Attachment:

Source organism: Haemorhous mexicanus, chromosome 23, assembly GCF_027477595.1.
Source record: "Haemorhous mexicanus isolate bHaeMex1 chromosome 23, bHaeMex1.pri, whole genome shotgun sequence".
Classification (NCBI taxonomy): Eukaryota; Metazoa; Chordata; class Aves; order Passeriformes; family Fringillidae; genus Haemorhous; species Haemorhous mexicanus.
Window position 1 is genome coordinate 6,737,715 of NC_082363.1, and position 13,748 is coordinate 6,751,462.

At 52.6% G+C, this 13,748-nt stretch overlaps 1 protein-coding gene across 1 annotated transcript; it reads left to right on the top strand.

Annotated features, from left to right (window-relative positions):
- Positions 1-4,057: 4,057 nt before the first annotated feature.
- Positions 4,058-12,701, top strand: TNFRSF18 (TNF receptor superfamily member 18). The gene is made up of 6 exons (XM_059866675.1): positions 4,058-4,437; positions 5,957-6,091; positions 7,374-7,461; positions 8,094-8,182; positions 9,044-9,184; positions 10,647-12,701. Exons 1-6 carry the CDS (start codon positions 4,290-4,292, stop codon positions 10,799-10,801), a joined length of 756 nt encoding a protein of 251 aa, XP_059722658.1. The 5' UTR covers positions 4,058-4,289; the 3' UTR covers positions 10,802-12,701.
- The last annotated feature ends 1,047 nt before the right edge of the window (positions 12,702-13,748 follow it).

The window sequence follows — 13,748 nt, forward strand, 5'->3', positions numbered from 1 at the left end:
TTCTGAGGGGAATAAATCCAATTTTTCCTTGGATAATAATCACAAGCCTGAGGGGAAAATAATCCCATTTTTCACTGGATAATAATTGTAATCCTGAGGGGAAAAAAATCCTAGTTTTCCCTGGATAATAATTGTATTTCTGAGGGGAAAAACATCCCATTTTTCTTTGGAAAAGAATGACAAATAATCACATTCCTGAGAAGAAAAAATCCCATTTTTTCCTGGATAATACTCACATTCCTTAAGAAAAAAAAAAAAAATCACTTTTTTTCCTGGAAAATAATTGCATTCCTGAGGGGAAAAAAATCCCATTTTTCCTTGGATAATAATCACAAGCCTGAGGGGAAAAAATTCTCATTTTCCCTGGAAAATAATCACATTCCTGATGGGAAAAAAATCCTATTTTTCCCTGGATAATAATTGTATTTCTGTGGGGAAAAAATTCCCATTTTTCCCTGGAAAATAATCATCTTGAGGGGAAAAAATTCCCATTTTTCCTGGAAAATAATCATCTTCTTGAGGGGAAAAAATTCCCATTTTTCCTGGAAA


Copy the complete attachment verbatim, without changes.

Source organism: Haemorhous mexicanus, chromosome 23, assembly GCF_027477595.1.
Source record: "Haemorhous mexicanus isolate bHaeMex1 chromosome 23, bHaeMex1.pri, whole genome shotgun sequence".
Classification (NCBI taxonomy): Eukaryota; Metazoa; Chordata; class Aves; order Passeriformes; family Fringillidae; genus Haemorhous; species Haemorhous mexicanus.
Window position 1 is genome coordinate 6,737,715 of NC_082363.1, and position 13,748 is coordinate 6,751,462.

At 52.6% G+C, this 13,748-nt stretch overlaps 1 protein-coding gene across 1 annotated transcript; it reads left to right on the top strand.

Annotated features, from left to right (window-relative positions):
- Positions 1-4,057: 4,057 nt before the first annotated feature.
- Positions 4,058-12,701, top strand: TNFRSF18 (TNF receptor superfamily member 18). The gene is made up of 6 exons (XM_059866675.1): positions 4,058-4,437; positions 5,957-6,091; positions 7,374-7,461; positions 8,094-8,182; positions 9,044-9,184; positions 10,647-12,701. Exons 1-6 carry the CDS (start codon positions 4,290-4,292, stop codon positions 10,799-10,801), a joined length of 756 nt encoding a protein of 251 aa, XP_059722658.1. The 5' UTR covers positions 4,058-4,289; the 3' UTR covers positions 10,802-12,701.
- The last annotated feature ends 1,047 nt before the right edge of the window (positions 12,702-13,748 follow it).

The window sequence follows — 13,748 nt, forward strand, 5'->3', positions numbered from 1 at the left end:
TTCTGAGGGGAATAAATCCAATTTTTCCTTGGATAATAATCACAAGCCTGAGGGGAAAATAATCCCATTTTTCACTGGATAATAATTGTAATCCTGAGGGGAAAAAAATCCTAGTTTTCCCTGGATAATAATTGTATTTCTGAGGGGAAAAACATCCCATTTTTCTTTGGAAAAGAATGACAAATAATCACATTCCTGAGAAGAAAAAATCCCATTTTTTCCTGGATAATACTCACATTCCTTAAGAAAAAAAAAAAAAATCACTTTTTTTCCTGGAAAATAATTGCATTCCTGAGGGGAAAAAAATCCCATTTTTCCTTGGATAATAATCACAAGCCTGAGGGGAAAAAATTCTCATTTTCCCTGGAAAATAATCACATTCCTGATGGGAAAAAAATCCTATTTTTCCCTGGATAATAATTGTATTTCTGTGGGGAAAAAATTCCCATTTTTCCCTGGAAAATAATCATCTTGAGGGGAAAAAATTCCCATTTTTCCTGGAAAATAATCATCTTCTTGAGGGGAAAAAATTCCCATTTTTCCTGGAAA